• Visualize a scene as if you're actually there -- emotions, colors, sounds, tastes, temperature, smells, other people/objects. First create a peaceful scene where you feel completely safe. As you move up the hierarchy, if you experience more than moderate anxiety after 30 seconds to a minute, go back to your peaceful scene for a few minutes until you feel relaxed enough to try again. 
  • The best way to gauge your change from anxiety to comfort is to create a 10-point scale, where level 2 or 3 is mild to moderate anxiety and 10 is blow-your-socks-off terror. When you feel low or no anxiety visualizing the least anxiety-provoking scene, move to scene #2 and repeat the process. You'll gradually develop comfort with the scene at the top of your hierarchy (#7 in the example above). Also, you can build up to 30 minutes of visualization/relaxation. Eventually, you'll find you can master 2-3 scenes in 30 minutes.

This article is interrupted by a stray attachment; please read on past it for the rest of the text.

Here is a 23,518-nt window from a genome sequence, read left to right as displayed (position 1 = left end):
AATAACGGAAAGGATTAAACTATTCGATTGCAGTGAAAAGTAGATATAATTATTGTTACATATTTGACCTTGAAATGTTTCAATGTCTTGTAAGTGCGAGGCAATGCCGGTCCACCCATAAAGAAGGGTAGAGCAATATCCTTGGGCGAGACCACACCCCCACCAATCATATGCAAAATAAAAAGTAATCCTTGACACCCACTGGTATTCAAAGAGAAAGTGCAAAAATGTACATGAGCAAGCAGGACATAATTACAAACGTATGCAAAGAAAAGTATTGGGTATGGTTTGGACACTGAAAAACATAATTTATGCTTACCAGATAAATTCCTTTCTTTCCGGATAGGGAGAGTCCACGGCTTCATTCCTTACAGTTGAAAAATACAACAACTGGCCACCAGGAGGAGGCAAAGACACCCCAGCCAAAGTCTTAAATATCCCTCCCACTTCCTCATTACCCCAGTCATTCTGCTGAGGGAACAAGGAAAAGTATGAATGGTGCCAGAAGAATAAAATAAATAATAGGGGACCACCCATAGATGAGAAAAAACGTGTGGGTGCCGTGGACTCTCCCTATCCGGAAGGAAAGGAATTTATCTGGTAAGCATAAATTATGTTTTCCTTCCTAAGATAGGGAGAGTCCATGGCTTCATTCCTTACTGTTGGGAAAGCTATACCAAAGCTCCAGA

One of my most interesting consultations on this topic occurred almost as an aside. I reviewed personality styles with a client's team members before a team session, and one of them ("Ned") said "I really identify with the driving force of fear. My anxiety is not so bad at work, but I've developed a real phobia of snakes. I like to ride my motorcycle on country roads, but I haven't been able to do that for a couple of years."

"Well," I replied, "snakes can act as a metaphor for all the 'snakes' you have to deal with on the job. Let's work on it." I asked him to describe his worst possible imagined scene with snakes and the least scary scene. We then created seven or eight scenes between those two associated with increasing levels of anxiety. After we completed his hierarchy, I taught him deep relaxation and visualization techniques so he could mentally rehearse, moving up to the next most difficult step only when he felt relaxed at the step he'd just practiced.